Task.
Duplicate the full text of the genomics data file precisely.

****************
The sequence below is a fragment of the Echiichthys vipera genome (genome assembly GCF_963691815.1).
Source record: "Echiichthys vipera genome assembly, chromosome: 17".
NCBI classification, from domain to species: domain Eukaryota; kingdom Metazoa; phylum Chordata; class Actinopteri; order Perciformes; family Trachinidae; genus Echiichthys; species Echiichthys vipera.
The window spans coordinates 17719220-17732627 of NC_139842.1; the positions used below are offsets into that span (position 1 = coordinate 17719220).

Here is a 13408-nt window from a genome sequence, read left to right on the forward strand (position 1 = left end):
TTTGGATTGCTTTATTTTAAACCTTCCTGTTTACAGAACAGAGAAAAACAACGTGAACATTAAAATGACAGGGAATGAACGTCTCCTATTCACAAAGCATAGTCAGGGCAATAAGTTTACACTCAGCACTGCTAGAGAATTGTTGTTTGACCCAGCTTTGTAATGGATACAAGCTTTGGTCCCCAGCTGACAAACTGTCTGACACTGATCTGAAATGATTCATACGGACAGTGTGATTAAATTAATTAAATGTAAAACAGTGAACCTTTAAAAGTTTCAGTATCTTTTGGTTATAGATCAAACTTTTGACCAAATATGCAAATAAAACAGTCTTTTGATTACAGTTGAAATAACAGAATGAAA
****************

The sequence below is a fragment of the Echiichthys vipera genome (genome assembly GCF_963691815.1).
Source record: "Echiichthys vipera genome assembly, chromosome: 17".
NCBI classification, from domain to species: domain Eukaryota; kingdom Metazoa; phylum Chordata; class Actinopteri; order Perciformes; family Trachinidae; genus Echiichthys; species Echiichthys vipera.
The window spans coordinates 17719220-17732627 of NC_139842.1; the positions used below are offsets into that span (position 1 = coordinate 17719220).

Here is a 13408-nt window from a genome sequence, read left to right on the forward strand (position 1 = left end):
TTTGGATTGCTTTATTTTAAACCTTCCTGTTTACAGAACAGAGAAAAACAACGTGAACATTAAAATGACAGGGAATGAACGTCTCCTATTCACAAAGCATAGTCAGGGCAATAAGTTTACACTCAGCACTGCTAGAGAATTGTTGTTTGACCCAGCTTTGTAATGGATACAAGCTTTGGTCCCCAGCTGACAAACTGTCTGACACTGATCTGAAATGATTCATACGGACAGTGTGATTAAATTAATTAAATGTAAAACAGTGAACCTTTAAAAGTTTCAGTATCTTTTGGTTATAGATCAAACTTTTGACCAAATATGCAAATAAAACAGTCTTTTGATTACAGTTGAAATAACAGAATGAAA